Verse > Anthologies > Henry Wadsworth Longfellow, ed. > Poems of Places > England
  PREVIOUSNEXT  
CONTENTS · BOOK CONTENTS · BIBLIOGRAPHIC RECORD
Henry Wadsworth Longfellow, ed.  Poems of Places: An Anthology in 31 Volumes.
England: Vols. I–IV.  1876–79.
 
Penrith
Roman Antiquities
William Wordsworth (1770–1850)
 
From the Roman Station at Old Penrith

HOW profitless the relics that we cull,
Troubling the last holds of ambitious Rome,
Unless they chasten fancies that presume
Too high, or idle agitations lull!
Of the world’s flatteries if the brain be full,        5
To have no seat for thought were better doom,
Like this old helmet, or the eyeless skull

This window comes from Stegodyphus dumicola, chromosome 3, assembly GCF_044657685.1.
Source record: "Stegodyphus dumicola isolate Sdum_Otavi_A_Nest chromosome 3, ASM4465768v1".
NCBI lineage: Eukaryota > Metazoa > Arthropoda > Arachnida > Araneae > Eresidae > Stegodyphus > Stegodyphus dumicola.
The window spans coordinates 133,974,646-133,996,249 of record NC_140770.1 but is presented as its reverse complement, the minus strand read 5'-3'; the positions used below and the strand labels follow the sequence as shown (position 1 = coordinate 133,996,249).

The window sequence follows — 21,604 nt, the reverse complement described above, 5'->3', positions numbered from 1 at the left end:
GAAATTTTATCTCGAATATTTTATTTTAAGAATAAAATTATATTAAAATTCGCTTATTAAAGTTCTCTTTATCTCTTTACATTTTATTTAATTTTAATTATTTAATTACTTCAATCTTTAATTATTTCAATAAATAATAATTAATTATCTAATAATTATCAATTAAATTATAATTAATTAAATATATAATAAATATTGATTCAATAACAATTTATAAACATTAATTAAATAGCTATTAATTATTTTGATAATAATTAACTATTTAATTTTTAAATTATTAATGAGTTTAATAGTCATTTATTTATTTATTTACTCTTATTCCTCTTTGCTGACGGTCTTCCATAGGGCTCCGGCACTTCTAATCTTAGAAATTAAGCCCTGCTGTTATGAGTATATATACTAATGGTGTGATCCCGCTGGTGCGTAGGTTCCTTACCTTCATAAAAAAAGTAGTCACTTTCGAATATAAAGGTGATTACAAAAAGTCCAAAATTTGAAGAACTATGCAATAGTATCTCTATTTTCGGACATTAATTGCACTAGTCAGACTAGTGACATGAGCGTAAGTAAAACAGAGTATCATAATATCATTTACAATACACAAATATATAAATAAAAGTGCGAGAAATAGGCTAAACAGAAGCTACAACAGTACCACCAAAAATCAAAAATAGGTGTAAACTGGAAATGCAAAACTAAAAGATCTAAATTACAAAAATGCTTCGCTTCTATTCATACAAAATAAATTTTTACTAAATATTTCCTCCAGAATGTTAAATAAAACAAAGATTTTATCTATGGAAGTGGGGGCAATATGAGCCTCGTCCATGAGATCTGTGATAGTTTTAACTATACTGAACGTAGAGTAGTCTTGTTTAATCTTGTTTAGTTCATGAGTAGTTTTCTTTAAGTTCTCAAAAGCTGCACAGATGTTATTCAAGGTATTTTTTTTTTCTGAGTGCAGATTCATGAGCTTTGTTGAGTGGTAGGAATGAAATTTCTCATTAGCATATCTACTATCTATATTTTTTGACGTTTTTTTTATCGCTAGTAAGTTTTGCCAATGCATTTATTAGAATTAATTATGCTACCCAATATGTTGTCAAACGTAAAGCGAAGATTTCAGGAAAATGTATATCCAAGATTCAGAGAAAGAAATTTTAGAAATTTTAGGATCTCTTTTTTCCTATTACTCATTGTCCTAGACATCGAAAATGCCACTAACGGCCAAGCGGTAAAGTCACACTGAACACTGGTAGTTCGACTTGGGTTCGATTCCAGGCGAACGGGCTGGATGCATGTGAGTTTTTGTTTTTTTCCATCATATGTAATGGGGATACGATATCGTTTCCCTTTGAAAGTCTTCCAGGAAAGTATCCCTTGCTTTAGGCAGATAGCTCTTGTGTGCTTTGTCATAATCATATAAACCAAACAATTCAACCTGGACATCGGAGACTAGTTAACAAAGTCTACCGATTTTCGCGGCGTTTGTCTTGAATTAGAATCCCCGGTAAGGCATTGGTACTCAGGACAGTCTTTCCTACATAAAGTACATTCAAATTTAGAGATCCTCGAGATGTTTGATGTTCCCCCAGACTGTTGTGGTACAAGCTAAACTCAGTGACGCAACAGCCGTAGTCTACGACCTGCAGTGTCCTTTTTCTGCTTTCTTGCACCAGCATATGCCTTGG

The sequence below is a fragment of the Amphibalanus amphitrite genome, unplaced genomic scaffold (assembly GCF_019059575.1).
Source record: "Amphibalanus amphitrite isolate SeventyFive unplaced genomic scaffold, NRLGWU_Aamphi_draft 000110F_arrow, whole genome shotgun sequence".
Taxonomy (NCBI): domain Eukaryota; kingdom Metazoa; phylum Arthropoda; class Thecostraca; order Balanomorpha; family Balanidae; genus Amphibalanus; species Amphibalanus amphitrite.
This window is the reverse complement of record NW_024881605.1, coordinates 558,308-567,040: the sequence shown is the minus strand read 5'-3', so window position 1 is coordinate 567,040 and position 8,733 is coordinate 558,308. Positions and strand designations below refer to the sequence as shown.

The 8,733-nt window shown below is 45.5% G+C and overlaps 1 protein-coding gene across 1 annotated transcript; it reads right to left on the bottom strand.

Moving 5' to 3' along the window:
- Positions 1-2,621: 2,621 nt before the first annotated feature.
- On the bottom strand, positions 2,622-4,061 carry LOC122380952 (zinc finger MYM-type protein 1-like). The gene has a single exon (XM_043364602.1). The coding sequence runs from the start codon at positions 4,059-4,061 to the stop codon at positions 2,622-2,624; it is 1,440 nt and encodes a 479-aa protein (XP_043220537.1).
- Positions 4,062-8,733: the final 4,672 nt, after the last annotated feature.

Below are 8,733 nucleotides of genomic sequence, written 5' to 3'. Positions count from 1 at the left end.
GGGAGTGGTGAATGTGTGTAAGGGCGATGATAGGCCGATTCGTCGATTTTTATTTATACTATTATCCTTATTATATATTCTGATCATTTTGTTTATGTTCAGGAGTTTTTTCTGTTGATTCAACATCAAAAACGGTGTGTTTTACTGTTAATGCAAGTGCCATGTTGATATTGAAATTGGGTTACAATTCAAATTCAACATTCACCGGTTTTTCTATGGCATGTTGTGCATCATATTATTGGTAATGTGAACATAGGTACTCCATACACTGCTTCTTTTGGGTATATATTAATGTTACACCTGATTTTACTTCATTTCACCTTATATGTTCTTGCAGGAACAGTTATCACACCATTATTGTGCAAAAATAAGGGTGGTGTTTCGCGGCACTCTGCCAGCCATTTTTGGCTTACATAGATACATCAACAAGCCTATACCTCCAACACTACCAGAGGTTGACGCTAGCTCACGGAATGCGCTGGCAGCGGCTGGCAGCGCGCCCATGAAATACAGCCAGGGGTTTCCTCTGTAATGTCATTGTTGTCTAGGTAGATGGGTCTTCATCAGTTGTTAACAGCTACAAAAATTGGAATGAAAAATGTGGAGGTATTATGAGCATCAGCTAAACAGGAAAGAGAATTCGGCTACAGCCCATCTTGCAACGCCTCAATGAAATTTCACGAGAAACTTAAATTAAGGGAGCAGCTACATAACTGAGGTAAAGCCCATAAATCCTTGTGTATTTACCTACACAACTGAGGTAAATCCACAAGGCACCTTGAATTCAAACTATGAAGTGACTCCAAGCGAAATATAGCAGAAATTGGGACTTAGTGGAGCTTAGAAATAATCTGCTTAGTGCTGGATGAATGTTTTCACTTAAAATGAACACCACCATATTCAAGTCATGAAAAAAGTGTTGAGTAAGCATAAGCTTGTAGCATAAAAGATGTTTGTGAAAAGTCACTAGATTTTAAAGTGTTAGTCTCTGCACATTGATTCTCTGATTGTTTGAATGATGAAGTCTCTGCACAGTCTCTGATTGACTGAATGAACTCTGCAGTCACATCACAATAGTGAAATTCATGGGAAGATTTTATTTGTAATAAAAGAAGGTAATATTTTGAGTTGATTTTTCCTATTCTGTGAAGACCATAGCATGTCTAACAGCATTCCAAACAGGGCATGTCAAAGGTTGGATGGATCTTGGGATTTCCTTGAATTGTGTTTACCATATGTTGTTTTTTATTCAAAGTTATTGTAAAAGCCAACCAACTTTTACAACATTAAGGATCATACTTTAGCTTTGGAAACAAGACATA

Of him who gloried in its nodding plume.
Heaven out of view, our wishes what are they?
Our fond regrets tenacious in their grasp?        10
The sage’s theory? the poet’s lay?—
Mere fibulæ without a robe to clasp;
Obsolete lamps, whose light no time recalls;
Urns without ashes, tearless lachrymals!
 
 
CONTENTS · BOOK CONTENTS · BIBLIOGRAPHIC RECORD
  PREVIOUSNEXT  
 
Loading
Click here to shop the Bartleby Bookstore.

Shakespeare · Bible · Strunk · Anatomy · Nonfiction · Quotations · Reference · Fiction · Poetry
© 1993–2014 Bartleby.com · [Top 150] · Subjects · Titles · Authors